RUNNING cadence is the number of times your foot strikes the ground every minute but why is it important and how can you improve yours? Find out here.
For runners, the magic number for cadence is 180, a figure identified by the famous running coach, Jack Daniels. For recreational runners cadence usually falls between 160 and 170. Working on your cadence could make you faster. Here’s how you can improve your running cadence.
Get your feet moving
Pushing off from the ground is what drives the running movement and propels you forward. It makes sense that the faster you can get your feet off the ground, the faster you will go. Some elite runners strike the ground more than 200 times at their fastest. Remember that cadence is also determined by your height, weight, fitness, length of your legs and your stride length.
Measure your cadence
Many watches now measure your cadence. If you don’t have a watch with this function, you can count the number of times each foot strikes the ground in one minute. Focus on one leg to make the counting easier then multiply the number by two to work out your overall cadence. Try to measure your cadence during a variety of runs and races. You’ll notice that it’s higher in a race or speed session than an everyday training run. If your cadence is below 180 in a 5km race, don’t despair. It’s possible to give your cadence a boost.
How to improve your cadence
There’s no quick way to improve your cadence. It takes time and patience, but can make a big difference. Here’s how you can introduce a faster cadence into your training.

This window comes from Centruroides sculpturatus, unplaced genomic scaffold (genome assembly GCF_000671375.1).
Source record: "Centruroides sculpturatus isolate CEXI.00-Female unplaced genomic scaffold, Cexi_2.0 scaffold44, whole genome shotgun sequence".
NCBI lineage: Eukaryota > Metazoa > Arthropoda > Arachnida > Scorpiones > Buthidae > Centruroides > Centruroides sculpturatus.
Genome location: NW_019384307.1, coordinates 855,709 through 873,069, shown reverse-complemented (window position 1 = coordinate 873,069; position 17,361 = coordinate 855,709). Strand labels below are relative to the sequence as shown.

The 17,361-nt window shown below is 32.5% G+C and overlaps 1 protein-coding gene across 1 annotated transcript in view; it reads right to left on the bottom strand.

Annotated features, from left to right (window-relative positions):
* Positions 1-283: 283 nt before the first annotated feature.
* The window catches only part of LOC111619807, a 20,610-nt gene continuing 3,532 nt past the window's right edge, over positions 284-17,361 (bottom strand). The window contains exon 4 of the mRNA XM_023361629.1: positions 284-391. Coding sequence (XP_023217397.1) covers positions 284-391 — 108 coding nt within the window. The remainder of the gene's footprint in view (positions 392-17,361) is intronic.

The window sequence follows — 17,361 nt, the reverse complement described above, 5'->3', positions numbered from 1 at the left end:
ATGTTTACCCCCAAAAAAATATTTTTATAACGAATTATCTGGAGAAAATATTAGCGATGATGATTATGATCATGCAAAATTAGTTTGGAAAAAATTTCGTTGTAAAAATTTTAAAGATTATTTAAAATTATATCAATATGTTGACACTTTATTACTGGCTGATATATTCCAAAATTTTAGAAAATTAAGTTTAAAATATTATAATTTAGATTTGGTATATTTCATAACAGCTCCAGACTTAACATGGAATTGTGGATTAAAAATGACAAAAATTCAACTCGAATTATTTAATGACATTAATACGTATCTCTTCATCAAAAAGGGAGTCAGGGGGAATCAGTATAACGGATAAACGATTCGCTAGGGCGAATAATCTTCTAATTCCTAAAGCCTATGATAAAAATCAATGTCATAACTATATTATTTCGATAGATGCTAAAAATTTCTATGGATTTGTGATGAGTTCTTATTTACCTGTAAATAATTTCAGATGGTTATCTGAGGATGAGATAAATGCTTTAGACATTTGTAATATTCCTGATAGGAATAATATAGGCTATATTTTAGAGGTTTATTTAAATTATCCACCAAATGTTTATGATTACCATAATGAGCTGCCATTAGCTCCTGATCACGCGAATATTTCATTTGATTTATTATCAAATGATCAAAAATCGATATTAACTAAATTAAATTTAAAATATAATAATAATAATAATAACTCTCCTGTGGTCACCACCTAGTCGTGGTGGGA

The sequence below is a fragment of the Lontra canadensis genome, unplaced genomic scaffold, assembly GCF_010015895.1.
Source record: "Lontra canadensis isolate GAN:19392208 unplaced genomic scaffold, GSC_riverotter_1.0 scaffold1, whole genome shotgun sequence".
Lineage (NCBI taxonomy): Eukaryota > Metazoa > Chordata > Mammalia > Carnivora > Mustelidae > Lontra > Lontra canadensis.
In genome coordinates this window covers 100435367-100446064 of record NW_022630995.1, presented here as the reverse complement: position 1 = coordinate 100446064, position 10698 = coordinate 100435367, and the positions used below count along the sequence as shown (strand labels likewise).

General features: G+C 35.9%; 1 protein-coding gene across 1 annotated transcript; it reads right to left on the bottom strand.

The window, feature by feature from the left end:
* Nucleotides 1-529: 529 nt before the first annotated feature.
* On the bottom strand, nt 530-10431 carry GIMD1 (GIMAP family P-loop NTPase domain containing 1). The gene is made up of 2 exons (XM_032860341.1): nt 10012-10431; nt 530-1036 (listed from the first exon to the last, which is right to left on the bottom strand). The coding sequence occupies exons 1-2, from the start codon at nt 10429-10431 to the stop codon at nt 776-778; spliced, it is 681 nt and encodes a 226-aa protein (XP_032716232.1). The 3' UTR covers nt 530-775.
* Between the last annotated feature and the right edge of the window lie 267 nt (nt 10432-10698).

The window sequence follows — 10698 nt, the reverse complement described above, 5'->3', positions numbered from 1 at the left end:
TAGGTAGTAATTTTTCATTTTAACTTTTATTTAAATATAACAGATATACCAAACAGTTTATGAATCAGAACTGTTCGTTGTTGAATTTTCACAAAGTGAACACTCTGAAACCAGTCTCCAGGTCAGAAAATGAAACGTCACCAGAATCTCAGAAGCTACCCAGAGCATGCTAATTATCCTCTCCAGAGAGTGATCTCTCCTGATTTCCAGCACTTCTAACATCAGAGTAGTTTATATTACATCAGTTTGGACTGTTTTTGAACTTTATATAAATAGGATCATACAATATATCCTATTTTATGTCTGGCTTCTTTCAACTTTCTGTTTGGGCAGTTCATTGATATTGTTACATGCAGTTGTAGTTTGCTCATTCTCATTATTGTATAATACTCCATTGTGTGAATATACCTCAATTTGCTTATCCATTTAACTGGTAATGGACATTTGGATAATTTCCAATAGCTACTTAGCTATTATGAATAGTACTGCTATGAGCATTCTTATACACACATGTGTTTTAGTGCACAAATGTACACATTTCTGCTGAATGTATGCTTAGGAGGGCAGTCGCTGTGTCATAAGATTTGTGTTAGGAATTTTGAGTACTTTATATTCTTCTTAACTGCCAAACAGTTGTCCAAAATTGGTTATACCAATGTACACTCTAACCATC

Use a metronome
A metronome app allows you to select a specific number of beats per minute. You could use this during a run, trying to match your cadence to the beat. As you try to keep in time, you’ll start to take shorter, faster strides. Doing this allows your body to get used to the faster rhythm. If you don’t have a metronome, you could also use music with the desired number of beats per minute or even count in your head.
Perform drills before you run
Before your run, take time to do some drills. This will get your mind and body ready for the faster turnover. Bounce on the spot to the desired number of beats. You can develop this into a jog on the spot, then focus on lifting the knees, all to the desired rhythm.
Work on faster feet
Run a set distance (around 10-20m) focusing on taking short, fast strides. The aim is to get your feet off the ground as quickly as possible. Have a recovery before going again. Repeat the exercise four times.
Focus on cadence during a run
During your run incorporate some faster-paced running. This is known as fartlek, or speed-play. You could run between lampposts or time yourself, but aim to run reps of 30 seconds to one minute at around your 5km race pace. As you run, focus on your cadence. Try to measure this too. You’ll soon notice improvements.
Try downhill speed work
Many runners neglect downhill speed work, but it is useful. Try doing four downhill sprints over a distance of around 200m. As you run down the hill, gradually increase your speed so you’re at your maximum pace at the bottom. Walk up the hill to recover, and then repeat.
Cadence and injury prevention
Research suggests that cadence has a part to play in injury prevention. If you run with a faster cadence, you’re likely to change your form. You’re more likely to strike the floor with the mid-part of your foot, and because your strides are shorter, you’re less likely to over-stride. This is where runners extend their legs out in front of the body. Not only does this slow them down, but it can also lead to injury.
Improving your running cadence takes time and consistency but can help improve your running performance. Let me know how you get on.
You may also be interested in this blog post: How to improve your running technique.